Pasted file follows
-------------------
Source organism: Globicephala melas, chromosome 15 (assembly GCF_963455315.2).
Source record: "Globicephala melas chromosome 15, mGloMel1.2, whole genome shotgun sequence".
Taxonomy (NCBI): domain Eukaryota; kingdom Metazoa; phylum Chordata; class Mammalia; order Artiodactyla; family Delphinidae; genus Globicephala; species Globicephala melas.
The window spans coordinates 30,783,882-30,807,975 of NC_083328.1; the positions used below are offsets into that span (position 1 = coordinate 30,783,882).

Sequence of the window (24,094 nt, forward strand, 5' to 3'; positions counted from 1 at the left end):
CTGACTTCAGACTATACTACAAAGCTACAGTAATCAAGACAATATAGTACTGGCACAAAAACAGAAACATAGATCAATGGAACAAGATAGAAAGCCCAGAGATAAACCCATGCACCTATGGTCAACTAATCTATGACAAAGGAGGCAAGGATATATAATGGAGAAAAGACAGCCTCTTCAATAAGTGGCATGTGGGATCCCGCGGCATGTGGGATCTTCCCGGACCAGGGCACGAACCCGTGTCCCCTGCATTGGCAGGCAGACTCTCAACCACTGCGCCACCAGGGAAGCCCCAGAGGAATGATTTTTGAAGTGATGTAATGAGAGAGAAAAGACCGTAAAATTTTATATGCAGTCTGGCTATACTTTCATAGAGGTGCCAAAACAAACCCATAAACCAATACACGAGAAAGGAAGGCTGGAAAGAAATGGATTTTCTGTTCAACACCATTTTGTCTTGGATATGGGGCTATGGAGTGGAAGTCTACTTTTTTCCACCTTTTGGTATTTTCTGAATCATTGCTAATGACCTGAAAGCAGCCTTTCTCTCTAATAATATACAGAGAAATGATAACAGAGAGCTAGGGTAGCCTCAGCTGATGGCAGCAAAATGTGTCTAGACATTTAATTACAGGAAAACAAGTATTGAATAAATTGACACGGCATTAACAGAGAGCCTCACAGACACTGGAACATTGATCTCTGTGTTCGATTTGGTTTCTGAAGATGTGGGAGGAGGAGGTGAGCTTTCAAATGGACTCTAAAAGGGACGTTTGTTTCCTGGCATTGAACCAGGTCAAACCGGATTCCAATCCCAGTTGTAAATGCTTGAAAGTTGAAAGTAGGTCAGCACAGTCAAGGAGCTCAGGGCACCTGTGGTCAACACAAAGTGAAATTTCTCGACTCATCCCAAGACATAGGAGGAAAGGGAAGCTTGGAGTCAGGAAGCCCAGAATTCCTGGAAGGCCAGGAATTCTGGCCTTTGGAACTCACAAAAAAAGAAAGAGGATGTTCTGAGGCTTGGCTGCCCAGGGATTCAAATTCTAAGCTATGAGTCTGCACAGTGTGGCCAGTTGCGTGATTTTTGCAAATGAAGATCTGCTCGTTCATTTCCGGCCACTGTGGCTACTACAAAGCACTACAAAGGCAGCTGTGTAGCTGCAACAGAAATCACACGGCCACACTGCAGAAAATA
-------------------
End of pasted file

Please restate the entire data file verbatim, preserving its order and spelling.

Source organism: Globicephala melas, chromosome 15 (assembly GCF_963455315.2).
Source record: "Globicephala melas chromosome 15, mGloMel1.2, whole genome shotgun sequence".
Taxonomy (NCBI): domain Eukaryota; kingdom Metazoa; phylum Chordata; class Mammalia; order Artiodactyla; family Delphinidae; genus Globicephala; species Globicephala melas.
The window spans coordinates 30,783,882-30,807,975 of NC_083328.1; the positions used below are offsets into that span (position 1 = coordinate 30,783,882).

Sequence of the window (24,094 nt, forward strand, 5' to 3'; positions counted from 1 at the left end):
CTGACTTCAGACTATACTACAAAGCTACAGTAATCAAGACAATATAGTACTGGCACAAAAACAGAAACATAGATCAATGGAACAAGATAGAAAGCCCAGAGATAAACCCATGCACCTATGGTCAACTAATCTATGACAAAGGAGGCAAGGATATATAATGGAGAAAAGACAGCCTCTTCAATAAGTGGCATGTGGGATCCCGCGGCATGTGGGATCTTCCCGGACCAGGGCACGAACCCGTGTCCCCTGCATTGGCAGGCAGACTCTCAACCACTGCGCCACCAGGGAAGCCCCAGAGGAATGATTTTTGAAGTGATGTAATGAGAGAGAAAAGACCGTAAAATTTTATATGCAGTCTGGCTATACTTTCATAGAGGTGCCAAAACAAACCCATAAACCAATACACGAGAAAGGAAGGCTGGAAAGAAATGGATTTTCTGTTCAACACCATTTTGTCTTGGATATGGGGCTATGGAGTGGAAGTCTACTTTTTTCCACCTTTTGGTATTTTCTGAATCATTGCTAATGACCTGAAAGCAGCCTTTCTCTCTAATAATATACAGAGAAATGATAACAGAGAGCTAGGGTAGCCTCAGCTGATGGCAGCAAAATGTGTCTAGACATTTAATTACAGGAAAACAAGTATTGAATAAATTGACACGGCATTAACAGAGAGCCTCACAGACACTGGAACATTGATCTCTGTGTTCGATTTGGTTTCTGAAGATGTGGGAGGAGGAGGTGAGCTTTCAAATGGACTCTAAAAGGGACGTTTGTTTCCTGGCATTGAACCAGGTCAAACCGGATTCCAATCCCAGTTGTAAATGCTTGAAAGTTGAAAGTAGGTCAGCACAGTCAAGGAGCTCAGGGCACCTGTGGTCAACACAAAGTGAAATTTCTCGACTCATCCCAAGACATAGGAGGAAAGGGAAGCTTGGAGTCAGGAAGCCCAGAATTCCTGGAAGGCCAGGAATTCTGGCCTTTGGAACTCACAAAAAAAGAAAGAGGATGTTCTGAGGCTTGGCTGCCCAGGGATTCAAATTCTAAGCTATGAGTCTGCACAGTGTGGCCAGTTGCGTGATTTTTGCAAATGAAGATCTGCTCGTTCATTTCCGGCCACTGTGGCTACTACAAAGCACTACAAAGGCAGCTGTGTAGCTGCAACAGAAATCACACGGCCACACTGCAGAAAATA